Meal: Breakfast, Lunch, Dinner

Tingtibi is the junction of Royal Manas Park and Jigme Singye Wangchuck National Park. Situated at the northern most tip of the Royal Manas Park. It receives the heaviest rainfall in the country, resulting in the area being a thriving sub-tropical ecosystem which provides a haven for wildlife. This area of Central Bhutan had only recently been opened to foreigners and remains unknown to many.

Our campsite is in the heart of prime mid-altitude forest and provides us with opportunities to explore the wildlife of this rich biotope. We’ll spend the day birding and looking for some rare mammal species in the forests between Tingtibi and Manas NP. Our breakfast and lunch will be served in the field.

We expect to arrive at Damphu, a small township close Manas NP entry point. We continue to Eco Communities Campsite our base for the following nights. Eco Communities Campsite is an enterprise which enables local villagers to participate in the Park’s conservation activities and management schemes; which also aims to raise the standards of living through community tourism programmes.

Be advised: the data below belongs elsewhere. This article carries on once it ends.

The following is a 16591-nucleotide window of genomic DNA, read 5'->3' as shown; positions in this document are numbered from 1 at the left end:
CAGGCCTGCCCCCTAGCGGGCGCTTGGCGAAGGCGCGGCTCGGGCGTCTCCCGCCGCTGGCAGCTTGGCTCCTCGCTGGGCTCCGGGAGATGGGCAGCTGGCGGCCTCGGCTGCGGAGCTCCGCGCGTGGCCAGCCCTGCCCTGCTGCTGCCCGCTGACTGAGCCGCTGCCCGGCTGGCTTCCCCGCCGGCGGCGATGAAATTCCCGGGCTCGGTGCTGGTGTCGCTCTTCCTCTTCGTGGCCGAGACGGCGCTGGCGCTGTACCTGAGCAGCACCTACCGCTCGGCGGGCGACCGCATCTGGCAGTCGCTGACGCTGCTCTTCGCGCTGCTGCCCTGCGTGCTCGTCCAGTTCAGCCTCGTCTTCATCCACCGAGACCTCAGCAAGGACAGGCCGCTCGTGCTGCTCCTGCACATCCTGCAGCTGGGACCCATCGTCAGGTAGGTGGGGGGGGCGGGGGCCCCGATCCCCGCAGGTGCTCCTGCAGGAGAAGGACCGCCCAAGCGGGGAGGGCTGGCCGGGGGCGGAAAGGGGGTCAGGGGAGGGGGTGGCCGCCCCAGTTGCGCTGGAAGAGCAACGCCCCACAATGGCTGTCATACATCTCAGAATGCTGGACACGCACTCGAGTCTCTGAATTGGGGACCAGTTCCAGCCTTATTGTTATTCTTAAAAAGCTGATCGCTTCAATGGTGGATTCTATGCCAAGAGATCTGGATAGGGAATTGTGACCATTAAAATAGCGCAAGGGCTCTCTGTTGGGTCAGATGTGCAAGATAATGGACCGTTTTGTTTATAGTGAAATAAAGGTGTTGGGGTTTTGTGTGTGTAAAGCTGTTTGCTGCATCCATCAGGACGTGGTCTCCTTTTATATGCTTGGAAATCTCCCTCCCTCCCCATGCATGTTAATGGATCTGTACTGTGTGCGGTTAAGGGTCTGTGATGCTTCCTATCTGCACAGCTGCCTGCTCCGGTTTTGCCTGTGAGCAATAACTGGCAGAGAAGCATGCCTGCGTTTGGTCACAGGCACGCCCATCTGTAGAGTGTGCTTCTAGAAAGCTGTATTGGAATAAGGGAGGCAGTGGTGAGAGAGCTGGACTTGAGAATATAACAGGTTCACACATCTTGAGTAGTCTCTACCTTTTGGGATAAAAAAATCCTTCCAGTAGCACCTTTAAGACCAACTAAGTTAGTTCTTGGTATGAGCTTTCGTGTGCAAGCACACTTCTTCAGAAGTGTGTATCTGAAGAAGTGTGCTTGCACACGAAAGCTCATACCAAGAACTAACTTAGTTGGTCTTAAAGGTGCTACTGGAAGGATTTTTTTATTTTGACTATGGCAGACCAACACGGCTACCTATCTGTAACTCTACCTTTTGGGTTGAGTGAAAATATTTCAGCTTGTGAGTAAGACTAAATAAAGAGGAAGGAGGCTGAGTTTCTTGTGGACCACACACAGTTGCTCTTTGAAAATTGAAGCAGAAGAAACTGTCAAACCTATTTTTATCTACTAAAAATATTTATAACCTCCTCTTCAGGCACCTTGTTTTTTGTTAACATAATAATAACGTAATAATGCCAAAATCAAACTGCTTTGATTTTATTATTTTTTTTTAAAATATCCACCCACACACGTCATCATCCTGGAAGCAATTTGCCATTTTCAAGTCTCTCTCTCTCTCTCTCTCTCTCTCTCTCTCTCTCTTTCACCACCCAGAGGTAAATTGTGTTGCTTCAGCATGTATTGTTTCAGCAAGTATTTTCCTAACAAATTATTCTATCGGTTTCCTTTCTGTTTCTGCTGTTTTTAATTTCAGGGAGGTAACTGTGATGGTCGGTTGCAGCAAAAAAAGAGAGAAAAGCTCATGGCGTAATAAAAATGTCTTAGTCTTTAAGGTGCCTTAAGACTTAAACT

This is the beginning of Royal Manas National Park and the Bhutanese section of the Natural World Heritage Site of the Greater Manas Tiger Reserve. It is divided by the Manas River from Assam, India and is renowned as an area of great bio-diversity.

Within its boundaries it is possible to see up to 59 of the recorded species of mammals; 13 of which are totally protected. It is the only park where it is possible to see all of Asia’s ‘Big Five’: Asian Elephant, Asian Water Buffalo, One-horned Rhinoceros, Clouded Leopard and the Bengal Tiger as well as other rare species such as Golden Cat, Gaur, Sloth Bear, Binturong (Asian Bearcat), Himalayan Black Bear, the Assamese Macaque and three rare primates: the Golden and Capped Langurs. Manas provides the perfect habitat for orchids, as well as in excess of 900 species of vascular plants. It provides the perfect habitat for over 400 different bird species – 427 recorded in 2006 and 5 more in recent years, totalling 432. These include the rare Bengal Florican, Great Hornbill, Crested Serpent Eagle and the most recently recorded Malay Night Heron and Black Baza. Birding in these subtropical forests with their thick undergrowth of bamboo we should also find: Blue-throated and Golden-throated Barbers, Rufous-necked Hornbills, Himalayan, Ashy, White-throated and Black-crested Bulbuls, Emerald Dove, Grey-capped Pygmy, Pale-headed (rare) and Fulvous-breasted Woodpeckers, Red Jungle fowl, Spotted and Eye-browed (rare) Wren babblers, Red-faced Liocichla, Yellow-vented and Rufous-faced Warblers.